Naloxone Administration May Lead to Complications

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There seem to be a growing number of cases of high amounts of fluid in the lungs – known as noncardiogenic pulmonary edema – following administration of the opioid overdose antidote naloxone, experts said at a recent meeting of the New York Society of Addiction Medicine annual meeting. “The cause of naloxone-associated pulmonary edema is unclear. It may be that it is part of the natural history of opioid overdose, and we are just seeing it more often because we have the ability to save patients using an antidote. It could also be because when we wake people with naloxone, they try to take a deep breath against a closed airway, causing barotraumas – injuries caused by increased air or water pressure,” says Nicholas Nacca, MD, Assistant Professor of Emergency Medicine and Medical Toxicologist at the University of Rochester Medical Center. There is no hard data to support that this...
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Study Looks at Role of Medication-Assisted Treatment Started in the ER

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A new study will assess whether starting medication-assisted treatment in the emergency room within hours of an opioid overdose will prevent people from relapsing after they recover. Researchers at Virginia Tech, Carilion Clinic and Inova Fairfax Hospital received a $1 million grant to conduct the study, The Roanoke Times reports. Participants treated for opioid overdoses in the emergency room will be asked if they want to participate in the study. If they consent, they will receive an injection of Sublocade, an extended-release form of buprenorphine, a drug that reduces opioid cravings. Sublocade was approved by the Food and Drug Administration in November. It is the first ever buprenorphine injection for the treatment of moderate-to-severe opioid use disorder in adult patients.
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Fentanyl is a Major Cause of Increase in Heroin-Related Deaths

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Half of the increase in deaths involving heroin after 2013 can be attributed to heroin mixed with fentanyl, according to a new study by the Centers for Disease Control and Prevention (CDC). About 33,000 people died of an opioid overdose in the United States in 2015, HealthDay reports. Opioid overdoses accounted for 63 percent of drug overdose deaths in the United States that year. Between 2010 and 2015, heroin overdose deaths quadrupled, from 3,036 to 12,989. A second study by the CDC found about 90 percent of overdose deaths in Ohio early this year involved fentanyl or a chemically related substance. Only 6 percent involved heroin. Young Men and Women’s Brains DO Not Function the Same after Heavy Alcohol Use According to a recent article in Science Daily , Scientists have found that brain functions in young men and women are changed by long-term alcohol use, but that these changes...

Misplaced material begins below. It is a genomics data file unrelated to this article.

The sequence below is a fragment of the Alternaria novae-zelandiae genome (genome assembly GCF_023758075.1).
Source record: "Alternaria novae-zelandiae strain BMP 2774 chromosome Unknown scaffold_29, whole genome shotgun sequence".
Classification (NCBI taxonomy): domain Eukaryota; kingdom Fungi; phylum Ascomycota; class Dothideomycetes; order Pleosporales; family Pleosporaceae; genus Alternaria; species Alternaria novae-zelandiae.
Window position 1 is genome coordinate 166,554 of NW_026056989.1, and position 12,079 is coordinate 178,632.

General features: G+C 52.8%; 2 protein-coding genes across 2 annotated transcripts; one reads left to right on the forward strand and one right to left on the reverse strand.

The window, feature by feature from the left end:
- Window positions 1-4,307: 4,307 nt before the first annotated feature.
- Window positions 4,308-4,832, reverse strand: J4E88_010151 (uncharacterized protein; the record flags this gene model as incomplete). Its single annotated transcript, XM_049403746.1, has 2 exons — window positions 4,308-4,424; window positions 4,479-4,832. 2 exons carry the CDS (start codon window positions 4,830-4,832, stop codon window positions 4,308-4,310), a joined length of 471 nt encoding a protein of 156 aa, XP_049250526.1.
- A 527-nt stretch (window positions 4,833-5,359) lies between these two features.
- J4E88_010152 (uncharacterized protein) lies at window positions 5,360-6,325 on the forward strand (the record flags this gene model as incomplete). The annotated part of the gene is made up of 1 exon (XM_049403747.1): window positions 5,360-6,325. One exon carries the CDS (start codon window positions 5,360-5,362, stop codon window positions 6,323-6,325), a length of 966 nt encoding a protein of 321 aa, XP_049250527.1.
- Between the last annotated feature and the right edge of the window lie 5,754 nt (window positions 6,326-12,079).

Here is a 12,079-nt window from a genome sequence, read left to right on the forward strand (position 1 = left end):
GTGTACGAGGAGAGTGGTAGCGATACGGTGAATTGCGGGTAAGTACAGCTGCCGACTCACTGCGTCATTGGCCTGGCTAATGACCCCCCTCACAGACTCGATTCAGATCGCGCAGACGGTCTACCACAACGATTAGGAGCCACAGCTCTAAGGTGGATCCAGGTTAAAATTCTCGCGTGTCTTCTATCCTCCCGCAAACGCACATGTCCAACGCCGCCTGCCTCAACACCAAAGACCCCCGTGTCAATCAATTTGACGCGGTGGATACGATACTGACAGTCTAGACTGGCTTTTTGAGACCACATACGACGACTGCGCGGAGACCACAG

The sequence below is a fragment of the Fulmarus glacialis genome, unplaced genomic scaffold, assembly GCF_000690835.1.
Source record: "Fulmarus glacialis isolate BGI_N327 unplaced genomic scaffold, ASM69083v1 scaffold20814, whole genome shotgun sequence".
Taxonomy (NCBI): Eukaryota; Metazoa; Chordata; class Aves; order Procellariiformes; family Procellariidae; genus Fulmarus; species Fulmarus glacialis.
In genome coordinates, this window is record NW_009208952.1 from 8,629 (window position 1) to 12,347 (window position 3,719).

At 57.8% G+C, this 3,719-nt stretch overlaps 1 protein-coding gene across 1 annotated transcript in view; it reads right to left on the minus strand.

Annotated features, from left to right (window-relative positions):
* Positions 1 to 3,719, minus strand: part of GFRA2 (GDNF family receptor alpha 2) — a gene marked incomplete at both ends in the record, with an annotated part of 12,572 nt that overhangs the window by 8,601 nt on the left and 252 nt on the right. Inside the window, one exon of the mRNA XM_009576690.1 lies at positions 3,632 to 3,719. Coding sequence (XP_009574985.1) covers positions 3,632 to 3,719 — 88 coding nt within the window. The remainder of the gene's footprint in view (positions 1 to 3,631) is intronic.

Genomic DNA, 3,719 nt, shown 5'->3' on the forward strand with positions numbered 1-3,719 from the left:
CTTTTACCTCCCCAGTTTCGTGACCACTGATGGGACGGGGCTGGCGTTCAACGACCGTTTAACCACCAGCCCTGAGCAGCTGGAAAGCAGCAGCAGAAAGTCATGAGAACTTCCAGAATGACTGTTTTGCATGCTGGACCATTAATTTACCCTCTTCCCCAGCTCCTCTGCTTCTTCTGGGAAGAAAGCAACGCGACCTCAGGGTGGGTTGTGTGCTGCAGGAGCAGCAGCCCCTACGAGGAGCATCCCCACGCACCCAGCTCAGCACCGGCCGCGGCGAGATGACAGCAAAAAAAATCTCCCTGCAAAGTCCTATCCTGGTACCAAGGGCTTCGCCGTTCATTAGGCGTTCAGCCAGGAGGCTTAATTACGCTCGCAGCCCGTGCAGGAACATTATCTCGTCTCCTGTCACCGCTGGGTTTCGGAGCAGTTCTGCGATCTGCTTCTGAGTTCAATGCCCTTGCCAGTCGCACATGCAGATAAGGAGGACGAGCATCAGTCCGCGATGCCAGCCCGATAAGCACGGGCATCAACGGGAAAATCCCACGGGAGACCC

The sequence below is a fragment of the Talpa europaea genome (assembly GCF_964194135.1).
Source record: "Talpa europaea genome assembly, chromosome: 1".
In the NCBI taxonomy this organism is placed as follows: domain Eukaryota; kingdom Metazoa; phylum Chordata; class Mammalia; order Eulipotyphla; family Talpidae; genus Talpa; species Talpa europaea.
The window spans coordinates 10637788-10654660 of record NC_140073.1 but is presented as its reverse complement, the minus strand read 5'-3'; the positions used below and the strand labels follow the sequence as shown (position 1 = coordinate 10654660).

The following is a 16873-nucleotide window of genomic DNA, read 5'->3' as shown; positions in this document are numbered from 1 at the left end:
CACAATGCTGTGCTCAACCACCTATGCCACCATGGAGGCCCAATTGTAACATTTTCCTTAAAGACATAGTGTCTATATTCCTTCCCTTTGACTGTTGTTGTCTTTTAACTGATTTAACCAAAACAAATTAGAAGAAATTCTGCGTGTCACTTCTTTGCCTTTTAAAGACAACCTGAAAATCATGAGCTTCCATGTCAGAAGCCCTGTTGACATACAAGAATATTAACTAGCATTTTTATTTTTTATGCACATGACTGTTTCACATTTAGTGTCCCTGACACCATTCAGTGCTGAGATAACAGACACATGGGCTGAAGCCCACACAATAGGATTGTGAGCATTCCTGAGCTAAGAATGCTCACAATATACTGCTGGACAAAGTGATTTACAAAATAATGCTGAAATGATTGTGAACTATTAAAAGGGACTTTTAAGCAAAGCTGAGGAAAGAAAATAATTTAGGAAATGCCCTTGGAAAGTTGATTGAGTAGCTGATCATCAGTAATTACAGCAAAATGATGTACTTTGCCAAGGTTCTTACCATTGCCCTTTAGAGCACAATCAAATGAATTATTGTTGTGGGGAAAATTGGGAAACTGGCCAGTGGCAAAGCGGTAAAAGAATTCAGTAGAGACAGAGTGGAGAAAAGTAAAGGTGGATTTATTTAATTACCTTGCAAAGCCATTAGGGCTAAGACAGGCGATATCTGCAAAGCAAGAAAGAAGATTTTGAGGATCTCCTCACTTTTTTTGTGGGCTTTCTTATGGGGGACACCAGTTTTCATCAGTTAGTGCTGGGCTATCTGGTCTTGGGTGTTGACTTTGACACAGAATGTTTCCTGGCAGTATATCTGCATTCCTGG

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CDC Awards $12 Million to Help States Fight Opioid Overdose Epidemic

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Support will strengthen state efforts to prevent and track opioid overdoses The Centers for Disease Control and Prevention (CDC) will be awarding more than $12 million to 23 states and the District of Columbia to support their responses to the opioid overdose epidemic. The funds will be used to strengthen prevention efforts and better track of opioid-related overdoses. CDC expects to announce additional funding awards for state opioid overdose prevention programs later in the summer. Increased funding for opioids in the fiscal year (FY) 2017 Omnibus Appropriations bill is allowing CDC to support all states that have applied for funding through the Enhanced State Surveillance of Opioid-Involved Morbidi ty and Mortality and Mortality (ESOOS) program and the Prescription Drug Overdose: Prevention for States (PfS) program. Under the ESOOS program, $7.5 million will go to 20 additional states and the District of Columbia to better track and prevent opioid-involved nonfatal and...
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FDA Looking for Apps to Combat Opioid Overdose

FDA Looking for Apps to Combat Opioid Overdose
The Food and Drug Administration (FDA) launched the 2016 Naloxone App Competition to look for innovative technologies to fight the opioid epidemic. The FDA is looking for apps that will connect a person experiencing an opioid overdose with the closest supply of the opioid overdose antidote naloxone, CNN reports. Anyone who wants to participate must register by October 7. There will be a Naloxone App Code-a-Thon on the FDA campus on October 19 and 20. All submissions are due by November 7, according to a news release. A panel of judges from the FDA, National Institute on Drug Abuse, and the Substance Abuse and Mental Health Services Administration will evaluate submissions and the highest-scoring entrant will receive an award of $40,000.
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Facing Addiction and The National Council on Alcoholism and Drug Dependence (NCADD) are proud to announce the merger of our organizations – creating a national leader in turning the tide on the addiction epidemic.
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